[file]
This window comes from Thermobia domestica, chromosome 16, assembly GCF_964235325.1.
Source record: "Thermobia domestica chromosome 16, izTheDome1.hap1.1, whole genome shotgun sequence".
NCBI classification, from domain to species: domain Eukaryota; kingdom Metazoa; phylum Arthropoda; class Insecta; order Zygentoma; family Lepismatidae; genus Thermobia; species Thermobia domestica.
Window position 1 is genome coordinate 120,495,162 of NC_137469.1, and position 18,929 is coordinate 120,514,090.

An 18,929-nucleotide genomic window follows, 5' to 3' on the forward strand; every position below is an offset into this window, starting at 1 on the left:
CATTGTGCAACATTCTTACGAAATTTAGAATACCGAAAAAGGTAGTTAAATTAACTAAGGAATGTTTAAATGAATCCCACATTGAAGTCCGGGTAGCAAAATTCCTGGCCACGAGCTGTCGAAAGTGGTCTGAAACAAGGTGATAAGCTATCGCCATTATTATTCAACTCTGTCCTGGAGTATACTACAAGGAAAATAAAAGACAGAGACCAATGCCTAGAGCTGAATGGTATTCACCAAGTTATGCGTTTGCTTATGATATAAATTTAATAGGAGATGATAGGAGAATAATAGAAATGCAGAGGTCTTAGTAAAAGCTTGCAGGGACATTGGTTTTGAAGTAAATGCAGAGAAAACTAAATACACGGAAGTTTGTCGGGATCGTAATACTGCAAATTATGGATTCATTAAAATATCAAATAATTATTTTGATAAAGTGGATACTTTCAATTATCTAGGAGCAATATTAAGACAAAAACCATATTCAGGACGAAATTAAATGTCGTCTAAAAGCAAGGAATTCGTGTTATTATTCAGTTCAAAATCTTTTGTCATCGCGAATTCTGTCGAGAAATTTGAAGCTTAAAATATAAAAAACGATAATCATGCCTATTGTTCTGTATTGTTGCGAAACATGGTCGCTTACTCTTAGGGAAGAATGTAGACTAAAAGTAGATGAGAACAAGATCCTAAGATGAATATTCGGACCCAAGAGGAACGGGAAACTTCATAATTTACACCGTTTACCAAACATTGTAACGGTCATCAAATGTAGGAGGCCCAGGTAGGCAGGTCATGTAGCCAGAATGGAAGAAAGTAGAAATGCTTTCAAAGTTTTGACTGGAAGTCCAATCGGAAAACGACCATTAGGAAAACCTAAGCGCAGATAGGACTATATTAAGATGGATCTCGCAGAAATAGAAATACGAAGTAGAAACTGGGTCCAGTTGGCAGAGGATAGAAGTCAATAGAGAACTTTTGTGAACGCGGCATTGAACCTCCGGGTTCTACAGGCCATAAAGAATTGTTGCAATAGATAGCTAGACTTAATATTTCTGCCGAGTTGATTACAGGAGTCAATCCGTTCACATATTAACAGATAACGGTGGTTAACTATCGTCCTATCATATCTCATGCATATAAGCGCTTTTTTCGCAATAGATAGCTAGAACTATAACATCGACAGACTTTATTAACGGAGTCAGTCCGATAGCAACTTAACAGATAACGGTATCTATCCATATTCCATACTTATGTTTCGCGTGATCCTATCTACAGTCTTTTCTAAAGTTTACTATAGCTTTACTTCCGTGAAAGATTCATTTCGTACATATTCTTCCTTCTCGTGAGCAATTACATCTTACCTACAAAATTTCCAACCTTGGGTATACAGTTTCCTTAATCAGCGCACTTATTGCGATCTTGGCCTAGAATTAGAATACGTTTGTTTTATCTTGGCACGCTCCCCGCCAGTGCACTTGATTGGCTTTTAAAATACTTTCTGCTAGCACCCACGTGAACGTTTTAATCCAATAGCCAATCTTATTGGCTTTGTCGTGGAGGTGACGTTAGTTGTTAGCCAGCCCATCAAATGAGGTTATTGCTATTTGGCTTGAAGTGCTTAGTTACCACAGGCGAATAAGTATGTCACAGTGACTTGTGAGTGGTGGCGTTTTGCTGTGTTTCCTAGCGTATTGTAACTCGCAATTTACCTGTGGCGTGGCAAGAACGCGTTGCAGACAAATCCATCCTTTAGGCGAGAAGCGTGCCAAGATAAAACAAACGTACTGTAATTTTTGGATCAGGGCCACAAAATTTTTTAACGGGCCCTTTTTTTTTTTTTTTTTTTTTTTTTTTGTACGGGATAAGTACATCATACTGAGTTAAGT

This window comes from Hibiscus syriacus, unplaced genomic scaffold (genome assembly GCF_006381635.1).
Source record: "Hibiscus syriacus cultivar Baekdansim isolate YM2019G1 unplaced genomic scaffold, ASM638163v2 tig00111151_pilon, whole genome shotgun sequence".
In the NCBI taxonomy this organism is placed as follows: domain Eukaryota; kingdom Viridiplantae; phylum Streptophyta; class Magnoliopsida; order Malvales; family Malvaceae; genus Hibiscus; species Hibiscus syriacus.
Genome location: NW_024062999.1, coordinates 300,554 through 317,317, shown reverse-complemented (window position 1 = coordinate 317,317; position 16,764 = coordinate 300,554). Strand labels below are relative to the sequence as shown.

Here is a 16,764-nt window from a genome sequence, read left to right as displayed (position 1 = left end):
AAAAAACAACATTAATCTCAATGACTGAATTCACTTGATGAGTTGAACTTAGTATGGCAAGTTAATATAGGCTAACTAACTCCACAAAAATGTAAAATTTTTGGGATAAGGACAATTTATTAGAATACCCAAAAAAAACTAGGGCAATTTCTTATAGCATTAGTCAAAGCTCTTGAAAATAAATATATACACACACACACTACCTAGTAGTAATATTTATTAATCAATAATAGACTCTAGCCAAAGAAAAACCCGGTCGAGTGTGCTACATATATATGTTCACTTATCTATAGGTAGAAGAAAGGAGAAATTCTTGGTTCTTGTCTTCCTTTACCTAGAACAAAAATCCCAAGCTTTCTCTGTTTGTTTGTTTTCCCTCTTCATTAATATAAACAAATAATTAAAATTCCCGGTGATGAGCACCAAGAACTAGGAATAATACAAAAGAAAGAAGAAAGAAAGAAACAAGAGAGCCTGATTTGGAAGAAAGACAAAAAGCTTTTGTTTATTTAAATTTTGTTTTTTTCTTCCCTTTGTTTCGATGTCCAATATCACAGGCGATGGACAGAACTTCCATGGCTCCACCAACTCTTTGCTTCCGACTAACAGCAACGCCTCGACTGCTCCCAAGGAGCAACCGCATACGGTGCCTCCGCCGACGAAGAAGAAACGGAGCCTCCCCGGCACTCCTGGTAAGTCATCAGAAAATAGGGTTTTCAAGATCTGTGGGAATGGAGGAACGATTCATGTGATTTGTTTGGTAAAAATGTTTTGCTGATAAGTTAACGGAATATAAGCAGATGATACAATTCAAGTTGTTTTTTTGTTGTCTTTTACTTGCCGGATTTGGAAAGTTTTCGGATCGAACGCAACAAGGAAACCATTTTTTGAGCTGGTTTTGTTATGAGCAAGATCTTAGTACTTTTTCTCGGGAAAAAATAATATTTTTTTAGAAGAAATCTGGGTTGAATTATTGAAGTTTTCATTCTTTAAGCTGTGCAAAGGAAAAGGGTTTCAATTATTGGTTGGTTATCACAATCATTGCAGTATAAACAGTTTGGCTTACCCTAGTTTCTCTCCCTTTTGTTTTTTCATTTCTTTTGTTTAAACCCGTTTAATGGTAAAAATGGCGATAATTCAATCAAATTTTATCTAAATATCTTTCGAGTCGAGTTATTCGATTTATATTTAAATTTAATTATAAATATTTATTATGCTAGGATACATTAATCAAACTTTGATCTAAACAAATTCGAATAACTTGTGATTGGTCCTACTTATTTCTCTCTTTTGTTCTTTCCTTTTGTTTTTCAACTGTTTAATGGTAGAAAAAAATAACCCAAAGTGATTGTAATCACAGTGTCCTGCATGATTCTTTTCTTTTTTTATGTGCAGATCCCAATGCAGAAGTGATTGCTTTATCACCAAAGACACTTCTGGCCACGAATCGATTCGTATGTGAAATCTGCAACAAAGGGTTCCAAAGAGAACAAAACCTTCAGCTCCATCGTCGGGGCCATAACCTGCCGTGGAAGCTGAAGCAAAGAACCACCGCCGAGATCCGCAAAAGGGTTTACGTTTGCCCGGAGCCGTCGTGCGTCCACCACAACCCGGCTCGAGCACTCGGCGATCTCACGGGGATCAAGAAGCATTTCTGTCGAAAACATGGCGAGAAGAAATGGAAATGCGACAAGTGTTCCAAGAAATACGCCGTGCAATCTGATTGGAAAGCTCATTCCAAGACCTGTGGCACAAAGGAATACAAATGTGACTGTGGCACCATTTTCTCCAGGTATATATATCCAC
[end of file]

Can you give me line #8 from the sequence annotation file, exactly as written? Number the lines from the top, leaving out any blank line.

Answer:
Source record: "Hibiscus syriacus cultivar Baekdansim isolate YM2019G1 unplaced genomic scaffold, ASM638163v2 tig00111151_pilon, whole genome shotgun sequence".